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Sunday, 25 March, 2001, 23:39 GMT 00:39 UK
Sleep disorder crash risk for drivers
Many long-haul lorry drivers could be suffering from an undiagnosed sleep disorder.
British sleep experts have warned that lorry drivers could be putting their lives, and the lives of other road users at risk if they fall asleep at the wheel.
Doctors and scientists from the British Sleep Foundation (BSF) are worried that there is a high prevalence of sleep apnoea among lorry drivers.
Sleep apnoea is characterised by heavy snoring at night which then leads to sleepiness or fatigue during the day.
It is more common among obese people, which is another common problem for lorry drivers who often become overweight because of their sedentary lifestyle.
BSF members Dr Melissa Hack, lead consultant at the Gwent Sleep Centre, based at the Royal Gwent Hospital, in Wales, and Professor Jim Horne, director of the Sleep Research Centre at Loughborough University in Leicester, are urging lorry drivers to go to their GP if they think they could have this condition.
People with sleep apnoea are twice as likely to have a road accident than other drivers because they are too sleepy during the day.
Dr Horne said statistics alone made lorry drivers a point of concern.
"Truck drivers are generally among the safest drivers on the road and have fewer accidents per mile than the average driver.
"But the huge number of miles they cover every year, the amount of time they spend on the road, and the fact that they often drive at night obviously increases their chances of being involved in an accident."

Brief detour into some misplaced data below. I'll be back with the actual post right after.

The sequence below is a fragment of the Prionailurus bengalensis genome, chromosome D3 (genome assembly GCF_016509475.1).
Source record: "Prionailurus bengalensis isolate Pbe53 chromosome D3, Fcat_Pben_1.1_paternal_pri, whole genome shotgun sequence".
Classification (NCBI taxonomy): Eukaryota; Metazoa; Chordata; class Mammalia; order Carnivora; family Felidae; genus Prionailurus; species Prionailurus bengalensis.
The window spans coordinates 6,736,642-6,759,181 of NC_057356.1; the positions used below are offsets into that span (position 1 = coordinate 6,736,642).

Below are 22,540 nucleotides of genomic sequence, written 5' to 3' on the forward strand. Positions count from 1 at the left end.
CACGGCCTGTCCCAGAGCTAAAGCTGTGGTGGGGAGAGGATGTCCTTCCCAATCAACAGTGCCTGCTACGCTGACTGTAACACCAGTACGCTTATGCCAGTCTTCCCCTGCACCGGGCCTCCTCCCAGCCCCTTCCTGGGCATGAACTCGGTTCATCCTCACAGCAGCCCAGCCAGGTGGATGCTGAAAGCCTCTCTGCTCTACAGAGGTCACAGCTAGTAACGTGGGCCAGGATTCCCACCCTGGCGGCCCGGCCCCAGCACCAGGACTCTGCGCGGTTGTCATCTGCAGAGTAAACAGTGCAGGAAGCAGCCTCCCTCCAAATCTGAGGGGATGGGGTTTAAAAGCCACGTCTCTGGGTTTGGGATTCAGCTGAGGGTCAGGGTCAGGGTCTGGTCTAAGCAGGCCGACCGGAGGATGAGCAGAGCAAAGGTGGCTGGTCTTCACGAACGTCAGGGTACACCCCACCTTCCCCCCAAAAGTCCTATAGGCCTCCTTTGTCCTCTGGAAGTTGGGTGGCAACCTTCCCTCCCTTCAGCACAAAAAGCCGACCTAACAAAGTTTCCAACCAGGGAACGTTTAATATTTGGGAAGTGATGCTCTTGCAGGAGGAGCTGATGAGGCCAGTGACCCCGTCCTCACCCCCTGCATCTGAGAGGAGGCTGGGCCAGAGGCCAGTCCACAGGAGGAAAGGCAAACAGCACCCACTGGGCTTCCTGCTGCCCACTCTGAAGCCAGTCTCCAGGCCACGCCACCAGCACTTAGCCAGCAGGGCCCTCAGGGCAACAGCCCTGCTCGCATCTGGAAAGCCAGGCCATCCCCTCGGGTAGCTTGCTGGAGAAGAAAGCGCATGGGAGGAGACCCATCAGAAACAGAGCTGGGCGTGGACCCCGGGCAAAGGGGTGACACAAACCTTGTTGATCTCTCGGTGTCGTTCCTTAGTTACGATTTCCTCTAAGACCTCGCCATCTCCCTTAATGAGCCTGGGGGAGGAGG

But Dr Hack warned that there were also concerns for shift workers driving trains, boats or planes.
Research has shown that 20% of road accidents in the UK are caused by sleepiness.
The death tolls from sleep related accidents are at least 50% higher because the drivers are unable to swerve or put on their brakes.
Sleep apnoea affects more than one in 50 adults, but only 5% of sufferers ever realise they have it.
Sufferers often wake up during the night, usually without realising it.
Snoring is the most common symptom of sleep apnoea.
The airway becomes blocked and sleep is disrupted to allow the airway to clear - in severe cases this can happen as many as 400 times a night.
Dr Warren Lenney, of the British Thoracic Society, agreed that sleep apnoea is responsible for a number of accidents, but said there was help at hand for sufferers.
"Sufferers experience disturbed sleep due to interrupted breathing and as a result suffer from excessive day time tiredness.
"These bouts of sleepiness can cause some drivers, especially when travelling long distances, to fall asleep at the wheel."
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